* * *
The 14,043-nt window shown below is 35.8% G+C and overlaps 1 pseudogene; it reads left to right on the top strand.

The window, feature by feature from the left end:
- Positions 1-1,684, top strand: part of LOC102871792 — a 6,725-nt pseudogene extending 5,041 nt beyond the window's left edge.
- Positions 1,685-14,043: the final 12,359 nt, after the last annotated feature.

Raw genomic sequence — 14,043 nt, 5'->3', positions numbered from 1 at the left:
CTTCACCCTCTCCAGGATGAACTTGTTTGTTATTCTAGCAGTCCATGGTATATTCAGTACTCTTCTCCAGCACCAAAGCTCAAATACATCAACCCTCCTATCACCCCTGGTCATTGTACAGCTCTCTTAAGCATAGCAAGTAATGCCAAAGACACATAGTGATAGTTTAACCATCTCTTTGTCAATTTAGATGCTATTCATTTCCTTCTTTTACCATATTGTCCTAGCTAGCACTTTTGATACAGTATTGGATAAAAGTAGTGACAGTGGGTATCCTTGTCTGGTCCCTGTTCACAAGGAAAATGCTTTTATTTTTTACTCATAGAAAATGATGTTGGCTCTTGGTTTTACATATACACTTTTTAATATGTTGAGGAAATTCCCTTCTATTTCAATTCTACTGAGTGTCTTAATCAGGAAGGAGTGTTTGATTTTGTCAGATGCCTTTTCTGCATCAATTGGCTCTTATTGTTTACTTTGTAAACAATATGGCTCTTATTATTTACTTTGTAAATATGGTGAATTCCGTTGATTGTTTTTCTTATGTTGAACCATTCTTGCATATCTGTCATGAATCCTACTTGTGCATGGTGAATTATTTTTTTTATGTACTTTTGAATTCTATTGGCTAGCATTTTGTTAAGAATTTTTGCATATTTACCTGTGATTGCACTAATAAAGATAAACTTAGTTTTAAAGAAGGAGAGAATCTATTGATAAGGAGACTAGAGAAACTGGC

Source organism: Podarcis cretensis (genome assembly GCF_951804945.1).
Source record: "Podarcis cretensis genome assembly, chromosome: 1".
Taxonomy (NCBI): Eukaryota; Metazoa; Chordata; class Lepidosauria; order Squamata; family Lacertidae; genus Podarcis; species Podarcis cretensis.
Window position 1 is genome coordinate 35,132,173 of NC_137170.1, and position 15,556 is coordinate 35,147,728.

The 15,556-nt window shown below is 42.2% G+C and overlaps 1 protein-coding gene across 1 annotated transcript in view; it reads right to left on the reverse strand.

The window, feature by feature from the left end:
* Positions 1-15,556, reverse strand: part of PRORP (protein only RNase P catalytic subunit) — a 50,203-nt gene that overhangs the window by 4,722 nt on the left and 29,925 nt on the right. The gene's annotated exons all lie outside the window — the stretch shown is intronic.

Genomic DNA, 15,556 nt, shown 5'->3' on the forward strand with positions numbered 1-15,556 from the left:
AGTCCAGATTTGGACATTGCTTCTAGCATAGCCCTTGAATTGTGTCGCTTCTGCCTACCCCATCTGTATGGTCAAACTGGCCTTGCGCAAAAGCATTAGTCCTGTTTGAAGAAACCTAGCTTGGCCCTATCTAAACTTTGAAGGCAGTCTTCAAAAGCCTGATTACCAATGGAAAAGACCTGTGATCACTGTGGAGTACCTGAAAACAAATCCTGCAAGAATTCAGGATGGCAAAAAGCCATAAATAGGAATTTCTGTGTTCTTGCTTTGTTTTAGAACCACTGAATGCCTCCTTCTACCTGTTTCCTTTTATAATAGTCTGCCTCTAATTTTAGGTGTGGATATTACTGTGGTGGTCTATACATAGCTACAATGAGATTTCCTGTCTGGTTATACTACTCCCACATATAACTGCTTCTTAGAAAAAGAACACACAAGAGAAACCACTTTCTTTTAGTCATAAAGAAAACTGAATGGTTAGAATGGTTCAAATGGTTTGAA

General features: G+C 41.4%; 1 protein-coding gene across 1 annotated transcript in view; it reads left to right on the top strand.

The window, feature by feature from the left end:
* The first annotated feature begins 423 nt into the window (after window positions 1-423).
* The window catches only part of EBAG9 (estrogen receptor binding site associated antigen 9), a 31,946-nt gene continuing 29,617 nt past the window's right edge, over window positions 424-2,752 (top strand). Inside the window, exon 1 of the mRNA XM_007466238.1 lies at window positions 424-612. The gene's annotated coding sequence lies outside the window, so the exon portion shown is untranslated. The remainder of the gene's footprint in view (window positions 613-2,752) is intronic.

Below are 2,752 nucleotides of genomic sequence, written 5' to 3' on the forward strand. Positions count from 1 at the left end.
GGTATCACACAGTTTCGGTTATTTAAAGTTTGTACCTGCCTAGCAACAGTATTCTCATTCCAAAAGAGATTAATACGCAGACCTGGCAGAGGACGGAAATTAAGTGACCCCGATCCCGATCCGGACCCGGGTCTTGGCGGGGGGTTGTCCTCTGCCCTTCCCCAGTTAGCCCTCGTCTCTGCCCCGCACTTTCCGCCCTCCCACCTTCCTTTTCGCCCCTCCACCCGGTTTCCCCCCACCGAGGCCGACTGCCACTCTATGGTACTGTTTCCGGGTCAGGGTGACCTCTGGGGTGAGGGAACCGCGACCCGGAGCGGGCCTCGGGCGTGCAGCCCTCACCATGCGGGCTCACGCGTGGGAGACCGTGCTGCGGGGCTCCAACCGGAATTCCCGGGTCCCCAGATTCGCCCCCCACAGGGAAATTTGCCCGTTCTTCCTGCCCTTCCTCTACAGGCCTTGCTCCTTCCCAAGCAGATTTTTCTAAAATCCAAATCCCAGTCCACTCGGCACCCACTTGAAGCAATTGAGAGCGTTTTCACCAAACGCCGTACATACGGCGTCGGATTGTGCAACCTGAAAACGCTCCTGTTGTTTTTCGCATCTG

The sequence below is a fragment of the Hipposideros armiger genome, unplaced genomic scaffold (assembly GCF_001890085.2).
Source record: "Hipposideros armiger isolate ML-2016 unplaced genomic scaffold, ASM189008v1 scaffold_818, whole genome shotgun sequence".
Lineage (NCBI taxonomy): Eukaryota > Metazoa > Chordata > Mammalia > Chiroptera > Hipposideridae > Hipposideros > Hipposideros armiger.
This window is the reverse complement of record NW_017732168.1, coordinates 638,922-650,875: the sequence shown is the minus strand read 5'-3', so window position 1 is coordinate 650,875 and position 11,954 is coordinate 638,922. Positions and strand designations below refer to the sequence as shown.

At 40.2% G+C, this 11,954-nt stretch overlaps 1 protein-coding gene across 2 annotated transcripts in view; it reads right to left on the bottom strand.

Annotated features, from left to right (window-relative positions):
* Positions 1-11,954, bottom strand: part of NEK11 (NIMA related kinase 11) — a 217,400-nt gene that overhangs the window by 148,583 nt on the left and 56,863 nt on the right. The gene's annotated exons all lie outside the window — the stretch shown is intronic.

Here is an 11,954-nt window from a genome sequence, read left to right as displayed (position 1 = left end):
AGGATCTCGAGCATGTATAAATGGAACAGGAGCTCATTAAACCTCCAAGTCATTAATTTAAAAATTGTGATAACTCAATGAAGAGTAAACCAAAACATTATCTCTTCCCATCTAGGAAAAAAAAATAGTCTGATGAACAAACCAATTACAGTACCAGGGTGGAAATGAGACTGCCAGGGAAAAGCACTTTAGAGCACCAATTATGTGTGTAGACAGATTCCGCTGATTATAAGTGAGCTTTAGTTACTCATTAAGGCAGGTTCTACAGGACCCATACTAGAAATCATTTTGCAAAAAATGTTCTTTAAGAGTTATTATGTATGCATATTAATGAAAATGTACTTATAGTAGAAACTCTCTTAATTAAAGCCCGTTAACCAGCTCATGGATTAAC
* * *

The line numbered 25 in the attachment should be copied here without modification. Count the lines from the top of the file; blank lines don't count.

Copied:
This window is the reverse complement of record NW_017732168.1, coordinates 638,922-650,875: the sequence shown is the minus strand read 5'-3', so window position 1 is coordinate 650,875 and position 11,954 is coordinate 638,922. Positions and strand designations below refer to the sequence as shown.